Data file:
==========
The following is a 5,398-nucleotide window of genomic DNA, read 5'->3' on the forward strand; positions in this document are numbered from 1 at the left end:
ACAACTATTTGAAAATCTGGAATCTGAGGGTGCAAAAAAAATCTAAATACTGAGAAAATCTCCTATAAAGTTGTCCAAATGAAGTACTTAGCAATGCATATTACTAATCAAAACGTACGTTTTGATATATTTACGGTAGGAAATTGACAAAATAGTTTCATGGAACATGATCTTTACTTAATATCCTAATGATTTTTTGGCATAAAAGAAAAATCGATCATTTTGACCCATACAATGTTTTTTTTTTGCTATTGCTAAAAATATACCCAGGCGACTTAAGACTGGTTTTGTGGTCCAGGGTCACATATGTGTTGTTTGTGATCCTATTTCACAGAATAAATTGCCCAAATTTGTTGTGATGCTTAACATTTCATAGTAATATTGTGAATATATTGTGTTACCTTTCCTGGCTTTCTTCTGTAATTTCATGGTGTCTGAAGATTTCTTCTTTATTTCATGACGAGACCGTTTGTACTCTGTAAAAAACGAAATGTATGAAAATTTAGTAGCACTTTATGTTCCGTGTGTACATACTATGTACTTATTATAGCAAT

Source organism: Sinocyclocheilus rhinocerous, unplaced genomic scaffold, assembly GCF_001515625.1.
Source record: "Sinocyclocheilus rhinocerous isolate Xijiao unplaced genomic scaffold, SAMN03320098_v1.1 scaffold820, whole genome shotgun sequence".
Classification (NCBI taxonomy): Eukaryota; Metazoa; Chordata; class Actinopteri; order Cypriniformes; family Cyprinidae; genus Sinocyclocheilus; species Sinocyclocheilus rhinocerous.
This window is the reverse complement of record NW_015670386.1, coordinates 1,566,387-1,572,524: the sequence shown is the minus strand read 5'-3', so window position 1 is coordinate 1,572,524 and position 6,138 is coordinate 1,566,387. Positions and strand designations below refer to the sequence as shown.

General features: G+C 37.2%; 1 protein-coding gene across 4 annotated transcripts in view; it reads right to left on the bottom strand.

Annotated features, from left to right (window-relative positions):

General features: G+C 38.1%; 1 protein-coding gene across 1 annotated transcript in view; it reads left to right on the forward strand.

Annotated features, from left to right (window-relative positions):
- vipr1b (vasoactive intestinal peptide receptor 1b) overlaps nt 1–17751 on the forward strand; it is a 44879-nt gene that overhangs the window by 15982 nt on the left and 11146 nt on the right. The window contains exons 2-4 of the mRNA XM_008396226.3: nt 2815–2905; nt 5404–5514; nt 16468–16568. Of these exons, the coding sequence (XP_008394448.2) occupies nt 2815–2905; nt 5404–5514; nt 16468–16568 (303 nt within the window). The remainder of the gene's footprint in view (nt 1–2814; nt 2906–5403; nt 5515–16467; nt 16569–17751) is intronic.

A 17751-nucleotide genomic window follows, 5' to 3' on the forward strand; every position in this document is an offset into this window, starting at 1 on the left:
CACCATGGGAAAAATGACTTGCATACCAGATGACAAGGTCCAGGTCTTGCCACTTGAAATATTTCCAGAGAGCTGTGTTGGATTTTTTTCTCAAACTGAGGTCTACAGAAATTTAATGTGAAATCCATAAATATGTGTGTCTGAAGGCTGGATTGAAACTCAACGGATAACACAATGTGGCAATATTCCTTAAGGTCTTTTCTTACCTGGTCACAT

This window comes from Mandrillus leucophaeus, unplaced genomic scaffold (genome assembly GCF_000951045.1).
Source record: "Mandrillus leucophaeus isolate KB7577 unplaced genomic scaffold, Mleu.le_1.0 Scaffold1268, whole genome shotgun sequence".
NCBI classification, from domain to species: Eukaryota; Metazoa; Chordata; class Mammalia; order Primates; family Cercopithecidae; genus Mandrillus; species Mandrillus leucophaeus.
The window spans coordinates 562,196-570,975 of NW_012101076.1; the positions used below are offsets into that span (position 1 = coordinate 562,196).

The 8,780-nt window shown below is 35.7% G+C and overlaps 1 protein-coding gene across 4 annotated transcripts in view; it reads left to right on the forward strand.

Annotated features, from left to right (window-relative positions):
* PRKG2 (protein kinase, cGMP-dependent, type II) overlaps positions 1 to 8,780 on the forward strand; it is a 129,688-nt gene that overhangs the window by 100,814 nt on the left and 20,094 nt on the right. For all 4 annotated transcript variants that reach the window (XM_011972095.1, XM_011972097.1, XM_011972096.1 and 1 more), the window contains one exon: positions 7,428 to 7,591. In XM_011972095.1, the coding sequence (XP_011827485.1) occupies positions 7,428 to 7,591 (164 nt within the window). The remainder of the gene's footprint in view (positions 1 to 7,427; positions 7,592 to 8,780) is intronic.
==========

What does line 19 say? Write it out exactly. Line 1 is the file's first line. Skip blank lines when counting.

Annotated features, from left to right (window-relative positions):